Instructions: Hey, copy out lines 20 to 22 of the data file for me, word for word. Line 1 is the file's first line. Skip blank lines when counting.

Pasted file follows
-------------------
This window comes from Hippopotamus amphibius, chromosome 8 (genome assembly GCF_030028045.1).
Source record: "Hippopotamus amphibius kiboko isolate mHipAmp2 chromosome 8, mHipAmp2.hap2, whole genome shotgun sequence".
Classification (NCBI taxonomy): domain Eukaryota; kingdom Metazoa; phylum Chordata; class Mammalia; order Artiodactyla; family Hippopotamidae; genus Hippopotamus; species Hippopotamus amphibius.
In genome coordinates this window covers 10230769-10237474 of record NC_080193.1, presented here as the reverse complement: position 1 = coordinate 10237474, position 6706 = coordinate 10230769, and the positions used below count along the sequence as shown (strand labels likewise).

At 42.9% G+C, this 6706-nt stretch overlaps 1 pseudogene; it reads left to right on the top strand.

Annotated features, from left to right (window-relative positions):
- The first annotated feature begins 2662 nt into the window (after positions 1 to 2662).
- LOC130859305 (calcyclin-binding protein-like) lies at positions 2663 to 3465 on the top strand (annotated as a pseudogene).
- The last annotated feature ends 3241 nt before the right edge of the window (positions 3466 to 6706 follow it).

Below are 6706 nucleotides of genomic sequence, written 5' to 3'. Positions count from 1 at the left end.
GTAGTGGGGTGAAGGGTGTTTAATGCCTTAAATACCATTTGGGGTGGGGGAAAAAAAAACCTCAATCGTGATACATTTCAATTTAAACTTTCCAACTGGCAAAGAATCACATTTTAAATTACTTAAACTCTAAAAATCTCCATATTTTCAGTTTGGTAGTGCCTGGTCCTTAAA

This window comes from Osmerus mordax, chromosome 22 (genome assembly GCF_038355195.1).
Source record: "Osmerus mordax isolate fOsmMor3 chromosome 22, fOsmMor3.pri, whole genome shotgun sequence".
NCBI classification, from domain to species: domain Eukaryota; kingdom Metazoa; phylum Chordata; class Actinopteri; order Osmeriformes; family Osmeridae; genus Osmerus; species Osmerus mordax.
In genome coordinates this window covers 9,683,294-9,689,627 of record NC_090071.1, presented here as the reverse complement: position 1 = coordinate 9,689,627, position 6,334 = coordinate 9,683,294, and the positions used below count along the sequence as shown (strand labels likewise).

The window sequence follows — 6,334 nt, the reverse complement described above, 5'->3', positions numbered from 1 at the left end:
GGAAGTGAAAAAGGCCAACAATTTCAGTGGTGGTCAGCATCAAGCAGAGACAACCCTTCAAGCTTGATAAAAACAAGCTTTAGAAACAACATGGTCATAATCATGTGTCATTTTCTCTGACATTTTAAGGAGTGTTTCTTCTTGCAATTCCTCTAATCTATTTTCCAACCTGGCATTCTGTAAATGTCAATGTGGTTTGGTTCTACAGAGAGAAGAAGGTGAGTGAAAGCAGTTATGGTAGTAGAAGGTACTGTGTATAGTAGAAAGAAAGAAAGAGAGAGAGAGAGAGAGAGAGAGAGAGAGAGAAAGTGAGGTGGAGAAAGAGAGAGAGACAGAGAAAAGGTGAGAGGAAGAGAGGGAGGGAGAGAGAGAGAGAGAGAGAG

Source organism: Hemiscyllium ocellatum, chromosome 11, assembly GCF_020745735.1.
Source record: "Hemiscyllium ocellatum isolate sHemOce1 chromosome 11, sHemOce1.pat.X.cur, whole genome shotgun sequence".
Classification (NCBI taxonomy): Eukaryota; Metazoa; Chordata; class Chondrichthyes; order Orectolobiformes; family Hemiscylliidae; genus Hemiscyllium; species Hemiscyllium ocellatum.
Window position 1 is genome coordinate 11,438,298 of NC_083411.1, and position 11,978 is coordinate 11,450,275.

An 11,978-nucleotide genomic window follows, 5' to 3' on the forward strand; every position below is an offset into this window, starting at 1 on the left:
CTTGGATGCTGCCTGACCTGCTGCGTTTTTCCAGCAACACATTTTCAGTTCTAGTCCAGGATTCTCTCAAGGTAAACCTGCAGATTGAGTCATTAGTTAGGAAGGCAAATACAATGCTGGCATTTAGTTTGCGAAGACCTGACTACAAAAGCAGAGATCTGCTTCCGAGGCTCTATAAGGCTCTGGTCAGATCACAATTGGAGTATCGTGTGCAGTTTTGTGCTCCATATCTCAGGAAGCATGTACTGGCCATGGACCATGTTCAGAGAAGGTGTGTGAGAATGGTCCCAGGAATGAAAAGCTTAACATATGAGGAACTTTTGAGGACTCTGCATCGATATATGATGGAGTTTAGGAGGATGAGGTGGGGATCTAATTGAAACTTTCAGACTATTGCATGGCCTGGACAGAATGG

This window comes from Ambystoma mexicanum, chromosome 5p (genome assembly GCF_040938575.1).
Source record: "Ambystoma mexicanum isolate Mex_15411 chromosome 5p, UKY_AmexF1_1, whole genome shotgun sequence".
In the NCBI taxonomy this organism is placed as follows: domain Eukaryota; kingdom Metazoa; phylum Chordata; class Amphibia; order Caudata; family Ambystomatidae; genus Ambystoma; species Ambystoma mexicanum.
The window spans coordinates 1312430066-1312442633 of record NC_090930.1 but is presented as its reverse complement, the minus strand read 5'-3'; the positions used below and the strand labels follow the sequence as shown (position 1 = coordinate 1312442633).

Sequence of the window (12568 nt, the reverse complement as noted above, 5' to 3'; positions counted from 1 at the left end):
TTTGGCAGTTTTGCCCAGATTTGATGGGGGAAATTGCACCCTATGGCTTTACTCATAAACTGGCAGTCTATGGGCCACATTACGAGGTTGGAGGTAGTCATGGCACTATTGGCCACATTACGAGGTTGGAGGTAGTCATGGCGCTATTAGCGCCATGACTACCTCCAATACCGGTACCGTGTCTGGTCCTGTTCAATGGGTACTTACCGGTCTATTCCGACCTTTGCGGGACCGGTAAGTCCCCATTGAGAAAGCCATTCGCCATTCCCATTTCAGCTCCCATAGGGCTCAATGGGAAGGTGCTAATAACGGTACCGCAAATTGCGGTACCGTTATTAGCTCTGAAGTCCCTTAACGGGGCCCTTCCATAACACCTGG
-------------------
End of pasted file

Classification (NCBI taxonomy): Eukaryota; Metazoa; Chordata; class Chondrichthyes; order Orectolobiformes; family Hemiscylliidae; genus Hemiscyllium; species Hemiscyllium ocellatum.
Window position 1 is genome coordinate 11,438,298 of NC_083411.1, and position 11,978 is coordinate 11,450,275.

An 11,978-nucleotide genomic window follows, 5' to 3' on the forward strand; every position below is an offset into this window, starting at 1 on the left: